Category Archives: Editor’s Blog

$61.3 Million Grant For NWR Includes Land In California

California’s proposed Tulare Basin Wildlife Management Area is among several spots nationally the Migratory Bird Conservation Commission approved of $61.3 million worth of support toward these areas deemed in need to “protect, restore and enhance.”

The Tulare Basin is located in California’s fertile San Joaquin Valley. It straddles the Tulare and Kern County lines west of Highway 99, east of Interstate 5 with Delano and Wasco the closest communities. Here’s what the United States Fish and Wildlife Service wrote about the area’s impact if turned into a NWR when it was listed as a possible protected area:


With the protection of this habitat, the
Service would also be contributing to
protection and recovery of migratory
waterfowl populations, shorebirds,
landbirds and neotropical migratory
birds of North America’s Pacific Flyway,
and federally listed threatened and
endangered species. ..

All 22,000 acres
could be protected via conservation
easements if landowners choose to
participate. It is the Service’s policy to
acquire easements, lands, or interests in
lands from willing sellers.

Here’s the complete Fish and Wildlife Service press release (with the Tulare Basin blurb in bold):

WASHINGTON — The Migratory Bird Conservation Commission today approved $61.3 million in funding to protect, restore and enhance more than 205,000 acres of wetlands and associated uplands in the United States, Canada and Mexico.

“Conservation of our nation’s wetlands is critical to protecting our wildlife, watersheds, coastal communities and important economic activities,” said Secretary of the Interior Sally Jewell, chair of the commission. “Wetlands not only are home to hundreds of species of migratory birds, but they also provide us with clean water, act as buffers against storms, support our vibrant coastal fishing industries, and provide unique opportunities for outdoor recreation.”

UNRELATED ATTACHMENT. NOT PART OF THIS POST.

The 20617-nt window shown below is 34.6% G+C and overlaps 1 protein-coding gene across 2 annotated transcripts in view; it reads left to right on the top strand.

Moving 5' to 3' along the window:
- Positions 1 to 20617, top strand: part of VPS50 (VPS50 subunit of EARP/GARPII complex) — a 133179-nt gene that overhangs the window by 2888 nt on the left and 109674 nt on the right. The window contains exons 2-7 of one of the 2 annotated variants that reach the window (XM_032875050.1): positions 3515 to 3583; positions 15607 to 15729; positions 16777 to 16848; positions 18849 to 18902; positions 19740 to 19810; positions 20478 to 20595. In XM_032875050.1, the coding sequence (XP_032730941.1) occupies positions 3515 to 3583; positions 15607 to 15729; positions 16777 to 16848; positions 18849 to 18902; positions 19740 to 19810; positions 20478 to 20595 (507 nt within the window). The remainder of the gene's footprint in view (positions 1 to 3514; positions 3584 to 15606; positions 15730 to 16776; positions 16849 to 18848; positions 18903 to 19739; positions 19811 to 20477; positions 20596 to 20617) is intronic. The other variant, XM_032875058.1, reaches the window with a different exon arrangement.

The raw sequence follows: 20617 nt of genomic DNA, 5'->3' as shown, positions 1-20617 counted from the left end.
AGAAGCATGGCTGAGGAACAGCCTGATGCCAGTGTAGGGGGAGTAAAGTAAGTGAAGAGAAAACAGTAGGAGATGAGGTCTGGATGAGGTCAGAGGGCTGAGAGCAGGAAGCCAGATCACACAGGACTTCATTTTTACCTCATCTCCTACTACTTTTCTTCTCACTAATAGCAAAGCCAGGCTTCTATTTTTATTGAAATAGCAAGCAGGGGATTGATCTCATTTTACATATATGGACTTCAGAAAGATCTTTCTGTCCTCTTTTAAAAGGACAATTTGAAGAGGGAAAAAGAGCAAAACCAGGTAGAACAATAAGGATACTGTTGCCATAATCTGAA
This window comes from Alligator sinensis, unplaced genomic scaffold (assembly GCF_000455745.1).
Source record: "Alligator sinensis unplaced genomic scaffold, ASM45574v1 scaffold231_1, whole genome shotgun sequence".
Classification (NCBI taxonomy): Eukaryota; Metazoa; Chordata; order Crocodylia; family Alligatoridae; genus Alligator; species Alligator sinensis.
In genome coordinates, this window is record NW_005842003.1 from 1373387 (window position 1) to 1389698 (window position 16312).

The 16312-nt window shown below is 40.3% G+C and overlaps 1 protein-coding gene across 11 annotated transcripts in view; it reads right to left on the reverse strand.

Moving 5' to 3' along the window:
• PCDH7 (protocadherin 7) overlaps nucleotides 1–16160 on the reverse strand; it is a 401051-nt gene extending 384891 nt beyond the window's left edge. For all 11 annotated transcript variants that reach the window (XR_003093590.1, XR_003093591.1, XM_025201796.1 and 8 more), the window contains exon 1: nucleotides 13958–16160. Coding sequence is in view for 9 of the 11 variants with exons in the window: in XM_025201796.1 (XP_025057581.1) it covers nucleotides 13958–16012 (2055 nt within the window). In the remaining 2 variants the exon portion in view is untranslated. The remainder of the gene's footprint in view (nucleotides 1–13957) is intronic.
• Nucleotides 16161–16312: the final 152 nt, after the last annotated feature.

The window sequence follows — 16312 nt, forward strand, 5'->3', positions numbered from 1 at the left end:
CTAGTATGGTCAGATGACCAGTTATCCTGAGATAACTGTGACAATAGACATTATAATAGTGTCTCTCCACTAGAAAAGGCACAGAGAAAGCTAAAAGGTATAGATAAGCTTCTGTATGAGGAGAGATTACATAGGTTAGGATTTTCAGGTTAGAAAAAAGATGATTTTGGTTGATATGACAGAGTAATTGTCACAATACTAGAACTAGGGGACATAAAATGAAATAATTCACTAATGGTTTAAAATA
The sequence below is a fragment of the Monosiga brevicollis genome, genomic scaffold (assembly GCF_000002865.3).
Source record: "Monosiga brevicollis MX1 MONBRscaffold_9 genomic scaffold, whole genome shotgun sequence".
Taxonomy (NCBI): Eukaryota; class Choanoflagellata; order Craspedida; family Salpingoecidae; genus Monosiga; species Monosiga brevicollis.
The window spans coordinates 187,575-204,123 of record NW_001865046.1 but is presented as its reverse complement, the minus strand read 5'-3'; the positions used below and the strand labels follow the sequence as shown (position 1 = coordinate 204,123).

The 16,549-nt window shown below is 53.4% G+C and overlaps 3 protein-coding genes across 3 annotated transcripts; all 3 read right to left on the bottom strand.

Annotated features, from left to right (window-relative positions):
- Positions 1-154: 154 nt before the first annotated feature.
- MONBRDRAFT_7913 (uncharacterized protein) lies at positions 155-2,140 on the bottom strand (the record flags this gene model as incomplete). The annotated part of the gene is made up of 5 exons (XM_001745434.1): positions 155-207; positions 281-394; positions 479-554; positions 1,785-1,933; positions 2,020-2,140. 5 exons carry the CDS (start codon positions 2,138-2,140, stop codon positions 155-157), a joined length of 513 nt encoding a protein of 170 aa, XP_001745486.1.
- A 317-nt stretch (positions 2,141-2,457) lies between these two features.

The commission approved $54.7 million in grants through the North American Wetlands Conservation Act to protect, restore and enhance 200,069 acres of habitat for migratory birds in the United States, Mexico and Canada, leveraging an additional $92.6 million in matching funds.

The commission also approved nearly $6.6 million for fee and easement land acquisitions of 5,072 acres on five national wildlife refuges. The funds were raised largely through the sale of Federal Migratory Bird Hunting and Conservation Stamps, commonly known as “Duck Stamps.”

“These grants are critical to maintaining the health and vitality of America’s wetlands and the abundance and variety of wildlife they support,” said Fish and Wildlife Service Director Dan Ashe. “Wetlands are particularly crucial to migratory birds all along their flyways. These grants will enable our partners in Canada, Mexico and the United States to protect and improve the quality of these habitats.”

The five commission-approved refuge projects are:

•       Anahuac National Wildlife Refuge, Chambers County, Texas. Boundary addition and price approval for a high-priority 1,227-acre tract for $1,718,200.

•       San Bernard National Wildlife Refuge, Brazoria County, Texas. Boundary addition and price approval for 30 acres for $138,500.

•       Trinity River National Wildlife Refuge, Liberty County, Texas. Boundary addition and price approval for 234 acres for $162,399.

•       Tulare Basin Wildlife Management Area, Kern and Tulare counties, California. Acquisition of 305 acres in easement for $782,000.

•       Upper Ouachita National Wildlife Refuge, Union and Morehouse parishes, Louisiana. Boundary addition of 18,711 acres and acquisition of 3,276 acres for $3,830,013.  Additionally, the commission gave the green light for the potential future boundary expansion that would add 15,435 acres to that Refuge’s acquisition boundary.

Examples of projects funded through the North American Wetlands Conservation Act include:

•       In North Dakota, the Chase Lake Area Wetland project will restore and enhance 43,785 acres to improve habitat for migratory waterfowl. Through this project, partners will protect wetland-associated uplands to provide essential nesting habitat for waterfowl and other species, and minimize the influx of sediments and pesticides into these wetland basins.

•       In Hawaii, the Upper Laupahoehoe Nui Watershed Reserve project will enhance 2,000 acres of wetlands for endangered seabird populations by removing invasive plants to promote the growth and establishment of native plant communities.